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  • Writer's pictureJenny Carless

Every Day Is Elephant Day

Updated: Mar 21, 2019

Last week (12 August), we celebrated “World Elephant Day,” a day to rejoice in these wonderful giants—and (I hope) an opportunity to draw more attention to the ongoing massacre taking place in Africa, all in the name of providing trinkets and status symbols made of ivory.

At a special place on the outskirts of Nairobi, Kenya, attached to Nairobi National Park, every day is elephant day. At the David Sheldrick Wildlife Trust (DSWT), orphaned elephants from East Africa arrive terribly traumatized and often badly injured, some of them as young as a few days old. They’re typically orphaned when poachers kill their mothers (or entire families). The youngsters who arrive at DSWT are the lucky few who get a second chance at life, and a new family–with a lot of luck, expert medical care and tons of love.

Here’s one of the stories DSWT recently shared:

Zongoloni was just 18-months old when she became an orphan of the ivory trade and witnessed her mother gunned down by ivory poachers. Despite treatment from DSWT and Kenya Wildlife Service Vets who did the best they could to remove shattered bone and treat the mother’s wounds, two weeks later this baby elephant was found guarding the body of her dying mother—chasing away our elephant keepers who came to rescue her.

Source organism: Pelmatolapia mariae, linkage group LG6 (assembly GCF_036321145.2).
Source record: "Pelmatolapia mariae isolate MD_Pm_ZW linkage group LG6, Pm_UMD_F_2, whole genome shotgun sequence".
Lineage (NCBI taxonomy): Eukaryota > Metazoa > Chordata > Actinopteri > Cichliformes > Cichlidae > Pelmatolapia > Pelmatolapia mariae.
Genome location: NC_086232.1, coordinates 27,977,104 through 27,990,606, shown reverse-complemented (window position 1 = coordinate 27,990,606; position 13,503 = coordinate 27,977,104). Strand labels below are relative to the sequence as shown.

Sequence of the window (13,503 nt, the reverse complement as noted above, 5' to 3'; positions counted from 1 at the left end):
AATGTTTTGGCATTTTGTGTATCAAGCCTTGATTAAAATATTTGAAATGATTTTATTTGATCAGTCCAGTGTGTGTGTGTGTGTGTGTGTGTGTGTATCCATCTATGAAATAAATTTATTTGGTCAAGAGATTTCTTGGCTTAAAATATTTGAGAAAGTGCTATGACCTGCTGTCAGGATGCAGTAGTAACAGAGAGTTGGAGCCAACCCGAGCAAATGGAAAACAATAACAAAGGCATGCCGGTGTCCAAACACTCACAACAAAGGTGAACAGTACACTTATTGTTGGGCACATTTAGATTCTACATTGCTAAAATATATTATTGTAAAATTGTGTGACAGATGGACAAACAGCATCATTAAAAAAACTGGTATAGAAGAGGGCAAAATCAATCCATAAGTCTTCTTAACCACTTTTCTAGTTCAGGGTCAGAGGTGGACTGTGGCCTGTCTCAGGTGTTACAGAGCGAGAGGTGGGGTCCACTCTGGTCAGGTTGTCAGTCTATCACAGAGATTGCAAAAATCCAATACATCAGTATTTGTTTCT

One can’t comprehend the levels of grief and trauma this tiny baby elephant must have suffered, and understandably when Zongoloni first arrived at the nursery, she was extremely wary of the keepers given her experience with humans so far. But thanks to love, support and 24/7 care from a dedicated group of Kenyan men who act as our elephant keepers, she overcame her trauma and found a new family in the form of the other orphans in our care.

In several years’ time, Zongoloni will return to the wild and have a family of her own; it is our responsibility to ensure these orphans don’t end up as another horrifying statistic and can live out their lives in the wild, free from threat.

You can learn much more about the work of DSWT (and sponsor elephants!) here.

(Photos and story: courtesy of the David Sheldrick Wildlife Trust)

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